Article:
Moods are sometimes claimed to constitute an exception to the rule that mental phenomena are intentional (in the sense of representing something). In reaction, some philosophers have argued that moods are in fact intentional, but exhibit a special and unusual kind of intentionality: they represent the world as a whole, or everything indiscriminately, rather than some more specific object(s). In this paper, I present a problem for extant versions of this idea, then propose a revision that solves …Read more
  • There are at least two threads in our thought and talk about rationality, both practical and theoretical. In one sense, to be rational is to respond correctly to the reasons one has. Call this substantive rationality. In another sense, to be rational is to be coherent, or to have the right structural relations hold between one’s mental states, independently of whether those attitudes are justified. Call this structural rationality. According to the standard view, structural rationality is associ…Read more
  • Against the Middle Ground: Why Russellian Monism is Unstable
    Analytic Philosophy 60 (2): 109-129. 2019.
  • This is a short (c. 4000 words) teaching piece aimed at first year undergraduates, on the topic of moral relativism.
  • The Routledge Handbook of Propositions (edited book)
    Routledge. forthcoming.
  • Intention and the Basis of Meaning
    Ergo: An Open Access Journal of Philosophy 5. 2018.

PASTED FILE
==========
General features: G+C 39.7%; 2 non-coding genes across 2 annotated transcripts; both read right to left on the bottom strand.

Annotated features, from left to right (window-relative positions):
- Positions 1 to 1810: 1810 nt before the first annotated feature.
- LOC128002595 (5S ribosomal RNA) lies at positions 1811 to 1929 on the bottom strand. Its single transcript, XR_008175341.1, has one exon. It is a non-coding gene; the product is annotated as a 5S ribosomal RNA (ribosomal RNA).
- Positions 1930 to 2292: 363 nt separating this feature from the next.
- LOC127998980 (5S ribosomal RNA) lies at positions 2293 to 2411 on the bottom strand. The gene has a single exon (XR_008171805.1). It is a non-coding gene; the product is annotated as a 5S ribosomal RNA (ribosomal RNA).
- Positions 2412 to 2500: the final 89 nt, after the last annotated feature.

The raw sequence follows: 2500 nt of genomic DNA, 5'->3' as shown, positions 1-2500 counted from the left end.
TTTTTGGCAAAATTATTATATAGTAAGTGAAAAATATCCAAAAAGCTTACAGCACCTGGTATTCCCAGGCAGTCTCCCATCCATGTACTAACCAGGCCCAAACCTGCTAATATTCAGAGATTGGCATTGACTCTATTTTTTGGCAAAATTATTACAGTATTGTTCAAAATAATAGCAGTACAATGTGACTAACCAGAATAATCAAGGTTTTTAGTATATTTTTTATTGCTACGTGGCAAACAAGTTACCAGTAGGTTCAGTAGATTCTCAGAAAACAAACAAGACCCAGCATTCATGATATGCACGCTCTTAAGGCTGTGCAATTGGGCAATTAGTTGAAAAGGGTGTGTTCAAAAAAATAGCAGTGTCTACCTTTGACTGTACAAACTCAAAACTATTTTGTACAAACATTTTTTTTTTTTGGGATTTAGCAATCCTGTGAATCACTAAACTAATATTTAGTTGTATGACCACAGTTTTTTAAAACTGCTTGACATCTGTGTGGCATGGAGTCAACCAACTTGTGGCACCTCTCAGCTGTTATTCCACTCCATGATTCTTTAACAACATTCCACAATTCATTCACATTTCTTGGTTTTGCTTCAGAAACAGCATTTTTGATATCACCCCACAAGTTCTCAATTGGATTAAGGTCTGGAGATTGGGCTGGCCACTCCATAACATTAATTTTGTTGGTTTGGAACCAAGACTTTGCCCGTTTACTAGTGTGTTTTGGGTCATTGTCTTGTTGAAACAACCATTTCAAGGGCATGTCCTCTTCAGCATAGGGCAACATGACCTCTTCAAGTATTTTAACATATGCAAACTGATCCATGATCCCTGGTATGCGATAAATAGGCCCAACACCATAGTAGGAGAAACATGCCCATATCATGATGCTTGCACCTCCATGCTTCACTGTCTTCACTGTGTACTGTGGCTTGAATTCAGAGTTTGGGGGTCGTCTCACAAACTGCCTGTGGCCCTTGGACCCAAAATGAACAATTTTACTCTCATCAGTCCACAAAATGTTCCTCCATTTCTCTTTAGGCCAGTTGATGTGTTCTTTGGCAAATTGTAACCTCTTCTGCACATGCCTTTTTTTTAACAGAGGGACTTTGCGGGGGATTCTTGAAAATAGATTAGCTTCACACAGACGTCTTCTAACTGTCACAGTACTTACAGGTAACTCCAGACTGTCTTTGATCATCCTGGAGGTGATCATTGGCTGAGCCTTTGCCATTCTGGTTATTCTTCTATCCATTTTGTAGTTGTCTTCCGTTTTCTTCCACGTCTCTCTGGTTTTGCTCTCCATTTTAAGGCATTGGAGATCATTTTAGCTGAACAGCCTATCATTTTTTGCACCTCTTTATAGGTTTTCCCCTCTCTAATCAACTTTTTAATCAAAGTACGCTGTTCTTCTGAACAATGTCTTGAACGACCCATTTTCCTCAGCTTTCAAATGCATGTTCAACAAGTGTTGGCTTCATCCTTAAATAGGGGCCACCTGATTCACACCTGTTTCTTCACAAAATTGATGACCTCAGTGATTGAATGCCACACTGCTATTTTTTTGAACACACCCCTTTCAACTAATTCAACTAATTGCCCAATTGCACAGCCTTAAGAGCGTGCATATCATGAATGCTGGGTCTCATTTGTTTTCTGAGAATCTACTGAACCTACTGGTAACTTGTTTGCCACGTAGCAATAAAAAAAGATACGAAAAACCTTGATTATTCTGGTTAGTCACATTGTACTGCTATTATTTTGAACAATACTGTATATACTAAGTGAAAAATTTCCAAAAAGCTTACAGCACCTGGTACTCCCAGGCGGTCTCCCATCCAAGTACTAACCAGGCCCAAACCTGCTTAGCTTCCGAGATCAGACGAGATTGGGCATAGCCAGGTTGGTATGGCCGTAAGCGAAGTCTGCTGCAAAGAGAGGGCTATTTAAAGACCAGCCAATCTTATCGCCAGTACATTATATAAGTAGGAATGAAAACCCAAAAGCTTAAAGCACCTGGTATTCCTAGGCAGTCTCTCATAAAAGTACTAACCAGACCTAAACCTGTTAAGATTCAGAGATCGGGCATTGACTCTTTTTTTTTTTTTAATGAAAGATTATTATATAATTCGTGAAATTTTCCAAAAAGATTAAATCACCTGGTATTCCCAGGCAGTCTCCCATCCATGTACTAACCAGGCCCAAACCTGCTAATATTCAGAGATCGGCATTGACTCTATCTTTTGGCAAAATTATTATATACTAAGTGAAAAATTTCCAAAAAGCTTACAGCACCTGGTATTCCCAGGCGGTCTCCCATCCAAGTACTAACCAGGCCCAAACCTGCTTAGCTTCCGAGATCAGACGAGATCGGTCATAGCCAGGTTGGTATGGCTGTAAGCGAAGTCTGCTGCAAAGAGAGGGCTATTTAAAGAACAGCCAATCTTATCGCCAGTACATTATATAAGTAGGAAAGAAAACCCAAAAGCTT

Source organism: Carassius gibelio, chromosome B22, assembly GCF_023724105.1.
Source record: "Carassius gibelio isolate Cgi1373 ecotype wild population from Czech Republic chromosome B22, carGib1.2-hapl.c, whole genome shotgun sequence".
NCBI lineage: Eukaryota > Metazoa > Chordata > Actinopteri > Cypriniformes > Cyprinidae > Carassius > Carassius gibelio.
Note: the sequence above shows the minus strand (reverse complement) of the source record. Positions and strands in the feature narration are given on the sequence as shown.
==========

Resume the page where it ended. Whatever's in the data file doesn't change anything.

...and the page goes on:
• I know that I could have been where you are right now and that you could have been where I am right now, but that neither of us could have been turnips or natural numbers. This knowledge of metaphysical modality stands in need of explanation. I will offer an account based on our knowledge of the natures, or essencess, of things. I will argue that essences need not be viewed as metaphysically bizarre entities; that we can conceptualise and refer to essences; and that we can gain knowledge of them…Read more
  • One of the most important objections to sense data theory comes from the phenomenon of indeterminate perception, as when an object in the periphery of one’s visual field looks red without looking to have any determinate shade of red. As sense data are supposed to have precisely the properties that sensibly appear to us, sense data theory evidently has the implausible consequence that a sense datum can have a determinable property without having any of its determinates. In this article, I show th…Read more
  • Beyond Resemblance
    Philosophical Review 122 (2): 215-287. 2013.
    What is it for a picture to depict a scene? The most orthodox philosophical theory of pictorial representation holds that depiction is grounded in resemblance. A picture represents a scene in virtue of being similar to that scene in certain ways. This essay presents evidence against this claim: curvilinear perspective is one common style of depiction in which successful pictorial representation depends as much on a picture's systematic differences with the scene depicted as on the similarities; …Read more
  • Question‐directed attitudes
    Philosophical Perspectives 27 (1): 145-174. 2013.
    In this paper I argue that there is a class of attitudes that have questions (rather than propositions or something else) as contents.